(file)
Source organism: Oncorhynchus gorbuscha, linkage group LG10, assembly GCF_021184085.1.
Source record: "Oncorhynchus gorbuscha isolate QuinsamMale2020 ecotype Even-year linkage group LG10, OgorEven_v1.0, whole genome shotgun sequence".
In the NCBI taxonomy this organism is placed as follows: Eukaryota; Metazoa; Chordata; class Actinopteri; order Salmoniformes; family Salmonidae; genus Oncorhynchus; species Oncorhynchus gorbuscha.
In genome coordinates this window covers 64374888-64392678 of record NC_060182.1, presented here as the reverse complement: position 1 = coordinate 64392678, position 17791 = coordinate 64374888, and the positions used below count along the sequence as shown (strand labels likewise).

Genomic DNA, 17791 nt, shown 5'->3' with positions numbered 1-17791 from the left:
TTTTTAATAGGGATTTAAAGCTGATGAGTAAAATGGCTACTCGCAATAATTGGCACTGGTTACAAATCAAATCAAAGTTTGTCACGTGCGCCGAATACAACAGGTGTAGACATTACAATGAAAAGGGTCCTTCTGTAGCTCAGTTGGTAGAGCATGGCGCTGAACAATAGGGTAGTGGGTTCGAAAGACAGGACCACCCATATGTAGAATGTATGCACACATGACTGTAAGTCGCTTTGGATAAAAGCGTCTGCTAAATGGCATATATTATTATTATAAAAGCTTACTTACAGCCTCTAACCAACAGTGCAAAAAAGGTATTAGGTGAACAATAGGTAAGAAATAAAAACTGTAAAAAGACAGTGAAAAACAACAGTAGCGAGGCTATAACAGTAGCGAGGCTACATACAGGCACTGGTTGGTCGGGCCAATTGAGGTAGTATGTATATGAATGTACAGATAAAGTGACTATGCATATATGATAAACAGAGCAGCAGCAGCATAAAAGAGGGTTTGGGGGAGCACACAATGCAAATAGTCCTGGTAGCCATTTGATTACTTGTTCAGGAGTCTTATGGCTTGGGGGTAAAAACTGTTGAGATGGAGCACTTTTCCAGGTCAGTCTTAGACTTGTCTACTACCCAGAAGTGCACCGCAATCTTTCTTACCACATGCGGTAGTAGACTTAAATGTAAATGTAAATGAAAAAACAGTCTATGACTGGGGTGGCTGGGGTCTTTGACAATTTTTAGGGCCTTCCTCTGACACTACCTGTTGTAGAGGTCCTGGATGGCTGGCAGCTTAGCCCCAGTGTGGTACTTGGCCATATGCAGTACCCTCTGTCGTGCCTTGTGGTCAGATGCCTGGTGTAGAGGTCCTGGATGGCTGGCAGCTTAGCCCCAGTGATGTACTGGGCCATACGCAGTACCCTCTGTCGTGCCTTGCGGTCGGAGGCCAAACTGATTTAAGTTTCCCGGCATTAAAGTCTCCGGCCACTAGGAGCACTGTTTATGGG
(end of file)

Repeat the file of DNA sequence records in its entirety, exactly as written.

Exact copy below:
Source organism: Oncorhynchus gorbuscha, linkage group LG10, assembly GCF_021184085.1.
Source record: "Oncorhynchus gorbuscha isolate QuinsamMale2020 ecotype Even-year linkage group LG10, OgorEven_v1.0, whole genome shotgun sequence".
In the NCBI taxonomy this organism is placed as follows: Eukaryota; Metazoa; Chordata; class Actinopteri; order Salmoniformes; family Salmonidae; genus Oncorhynchus; species Oncorhynchus gorbuscha.
In genome coordinates this window covers 64374888-64392678 of record NC_060182.1, presented here as the reverse complement: position 1 = coordinate 64392678, position 17791 = coordinate 64374888, and the positions used below count along the sequence as shown (strand labels likewise).

Genomic DNA, 17791 nt, shown 5'->3' with positions numbered 1-17791 from the left:
TTTTTAATAGGGATTTAAAGCTGATGAGTAAAATGGCTACTCGCAATAATTGGCACTGGTTACAAATCAAATCAAAGTTTGTCACGTGCGCCGAATACAACAGGTGTAGACATTACAATGAAAAGGGTCCTTCTGTAGCTCAGTTGGTAGAGCATGGCGCTGAACAATAGGGTAGTGGGTTCGAAAGACAGGACCACCCATATGTAGAATGTATGCACACATGACTGTAAGTCGCTTTGGATAAAAGCGTCTGCTAAATGGCATATATTATTATTATAAAAGCTTACTTACAGCCTCTAACCAACAGTGCAAAAAAGGTATTAGGTGAACAATAGGTAAGAAATAAAAACTGTAAAAAGACAGTGAAAAACAACAGTAGCGAGGCTATAACAGTAGCGAGGCTACATACAGGCACTGGTTGGTCGGGCCAATTGAGGTAGTATGTATATGAATGTACAGATAAAGTGACTATGCATATATGATAAACAGAGCAGCAGCAGCATAAAAGAGGGTTTGGGGGAGCACACAATGCAAATAGTCCTGGTAGCCATTTGATTACTTGTTCAGGAGTCTTATGGCTTGGGGGTAAAAACTGTTGAGATGGAGCACTTTTCCAGGTCAGTCTTAGACTTGTCTACTACCCAGAAGTGCACCGCAATCTTTCTTACCACATGCGGTAGTAGACTTAAATGTAAATGTAAATGAAAAAACAGTCTATGACTGGGGTGGCTGGGGTCTTTGACAATTTTTAGGGCCTTCCTCTGACACTACCTGTTGTAGAGGTCCTGGATGGCTGGCAGCTTAGCCCCAGTGTGGTACTTGGCCATATGCAGTACCCTCTGTCGTGCCTTGTGGTCAGATGCCTGGTGTAGAGGTCCTGGATGGCTGGCAGCTTAGCCCCAGTGATGTACTGGGCCATACGCAGTACCCTCTGTCGTGCCTTGCGGTCGGAGGCCAAACTGATTTAAGTTTCCCGGCATTAAAGTCTCCGGCCACTAGGAGCACTGTTTATGGG